I recently heard a good story from someone about becoming a dad. After his child was delivered the man was handed the tiny baby, as the midwife did so she quickly checked the sex, and proudly said 'here's your big strong boy.' The father wondered if the midwife had delivered a girl whether she would have said 'here's your big strong girl.' Right from the first seconds of being born we are judged and compartmentalized.
As a young woman living with a disability in a disaster-affected community Mavie faces even more challenges than most - Plan works hard to ensure that the rights and needs of children like Mavie are taken into account when planning for, and responding to, disasters like Typhoon Haiyan.As a young woman living with a disability in a disaster-affected community Mavie faces even more challenges than most - Plan works hard to ensure that the rights and needs of children like Mavie are taken into account when planning for, and responding to, disasters like Typhoon Haiyan.
FGM needs to be put on political centre stage. It needs the hashtags, the likes, the virals to bring the silent suffering of millions out in public discourse. Until such time 140 million girls and women will continue to be told that their genitals have been cut and mutilated to make them "clean" and "beautiful".
Today we Mark FGM Zero Tolerance Day - 6 February is a reminder that female genital mutilation is a global issue; it should not, however, be the only day we remember that. Sadly, every minute five girls undergo FGM. If it takes you a couple of minutes to read this blog, by the time you're finished 10 girls will or more have been irreversibly mutilated.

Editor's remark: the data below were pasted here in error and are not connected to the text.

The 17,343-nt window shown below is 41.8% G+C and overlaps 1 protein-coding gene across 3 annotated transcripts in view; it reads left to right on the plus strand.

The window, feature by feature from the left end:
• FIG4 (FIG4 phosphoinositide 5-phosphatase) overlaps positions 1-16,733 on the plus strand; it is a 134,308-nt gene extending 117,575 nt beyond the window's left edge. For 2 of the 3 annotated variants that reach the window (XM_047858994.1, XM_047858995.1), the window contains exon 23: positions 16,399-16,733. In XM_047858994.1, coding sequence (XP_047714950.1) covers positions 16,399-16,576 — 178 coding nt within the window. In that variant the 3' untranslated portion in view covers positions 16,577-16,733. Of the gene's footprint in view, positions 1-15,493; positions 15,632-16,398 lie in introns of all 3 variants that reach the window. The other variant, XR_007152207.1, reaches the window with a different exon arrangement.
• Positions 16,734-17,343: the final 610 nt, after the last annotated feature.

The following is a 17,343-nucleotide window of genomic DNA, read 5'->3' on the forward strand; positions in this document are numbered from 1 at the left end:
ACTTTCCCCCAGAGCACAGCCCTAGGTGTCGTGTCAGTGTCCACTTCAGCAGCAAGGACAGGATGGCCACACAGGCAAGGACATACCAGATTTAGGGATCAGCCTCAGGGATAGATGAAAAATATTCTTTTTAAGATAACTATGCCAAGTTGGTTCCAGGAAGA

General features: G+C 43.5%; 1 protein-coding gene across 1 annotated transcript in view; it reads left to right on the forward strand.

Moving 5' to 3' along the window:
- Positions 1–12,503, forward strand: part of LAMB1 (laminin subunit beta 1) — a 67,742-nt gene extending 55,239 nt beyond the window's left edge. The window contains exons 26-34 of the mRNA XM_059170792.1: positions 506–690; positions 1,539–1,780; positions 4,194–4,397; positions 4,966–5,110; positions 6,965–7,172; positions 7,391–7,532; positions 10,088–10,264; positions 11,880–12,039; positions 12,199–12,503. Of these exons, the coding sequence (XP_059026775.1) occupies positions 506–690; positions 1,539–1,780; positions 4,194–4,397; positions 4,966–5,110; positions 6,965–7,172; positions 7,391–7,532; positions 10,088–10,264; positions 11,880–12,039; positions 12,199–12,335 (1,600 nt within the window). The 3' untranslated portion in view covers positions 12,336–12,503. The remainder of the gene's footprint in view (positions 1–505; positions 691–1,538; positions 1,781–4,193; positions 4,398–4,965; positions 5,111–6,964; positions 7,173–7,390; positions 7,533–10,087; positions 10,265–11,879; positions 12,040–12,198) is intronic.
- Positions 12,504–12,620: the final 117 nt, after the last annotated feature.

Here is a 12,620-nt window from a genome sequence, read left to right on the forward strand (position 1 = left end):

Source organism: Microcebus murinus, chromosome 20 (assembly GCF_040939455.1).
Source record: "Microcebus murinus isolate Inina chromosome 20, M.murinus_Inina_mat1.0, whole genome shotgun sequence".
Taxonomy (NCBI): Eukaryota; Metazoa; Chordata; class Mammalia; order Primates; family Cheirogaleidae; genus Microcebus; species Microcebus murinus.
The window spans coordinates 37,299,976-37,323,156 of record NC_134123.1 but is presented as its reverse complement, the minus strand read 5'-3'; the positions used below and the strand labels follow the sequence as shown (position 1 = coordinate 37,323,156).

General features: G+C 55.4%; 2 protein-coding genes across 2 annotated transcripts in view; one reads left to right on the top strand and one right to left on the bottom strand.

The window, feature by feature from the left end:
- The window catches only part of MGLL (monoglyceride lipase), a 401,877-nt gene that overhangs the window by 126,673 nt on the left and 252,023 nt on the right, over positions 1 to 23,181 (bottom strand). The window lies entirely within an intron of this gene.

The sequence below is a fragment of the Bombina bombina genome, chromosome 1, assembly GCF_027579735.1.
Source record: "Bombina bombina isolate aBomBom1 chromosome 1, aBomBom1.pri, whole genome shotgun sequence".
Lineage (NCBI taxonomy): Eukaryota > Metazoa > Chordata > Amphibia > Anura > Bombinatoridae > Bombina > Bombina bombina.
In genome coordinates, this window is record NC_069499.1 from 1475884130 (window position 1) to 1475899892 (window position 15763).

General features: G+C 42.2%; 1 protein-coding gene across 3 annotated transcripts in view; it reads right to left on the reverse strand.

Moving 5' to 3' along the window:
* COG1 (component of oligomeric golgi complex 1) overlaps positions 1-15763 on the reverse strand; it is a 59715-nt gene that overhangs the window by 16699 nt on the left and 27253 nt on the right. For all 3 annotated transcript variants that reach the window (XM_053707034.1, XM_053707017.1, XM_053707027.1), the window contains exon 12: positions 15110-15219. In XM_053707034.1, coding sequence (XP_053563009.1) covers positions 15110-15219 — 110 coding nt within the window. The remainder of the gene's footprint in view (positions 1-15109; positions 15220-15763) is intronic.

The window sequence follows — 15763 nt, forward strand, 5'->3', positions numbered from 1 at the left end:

Ultimately the biggest problem with invoking that word is that it allows the media and us to pop her up onto the pedestal entitled "Woman Describing the Modern Female Experience" then return to our regular lives. We don't have to listen to other women with alternative experiences because, look, we've already got that one over there and see how much we idolise her?
Friday is the Day of the Girl - a moment to recognise that children, especially girls, despite their own enormous determination, often face insurmountable challenges to fulfilling their potential. They face wholly undeserved social, cultural and economic barriers. Although there are more obvious girl-specific barriers, in much of Africa malaria is one of the greatest single obstacles to the fulfilment of a girl's potential - and one of the cheapest to remedy. Not only is it one of the biggest killers of children under five (around half a million children a year in Africa), but for those who survive the bout of malaria, it can be recurrently debilitating for years afterwards.
Education is something that most of us in the UK take for granted. We go to nursery as toddlers, move through primary and secondary education before deciding whether college and university are for us. Most of us even grumble about it, complaining about homework, early mornings, the lack of free time. But if we didn't have this opportunity, our lives would be completely different.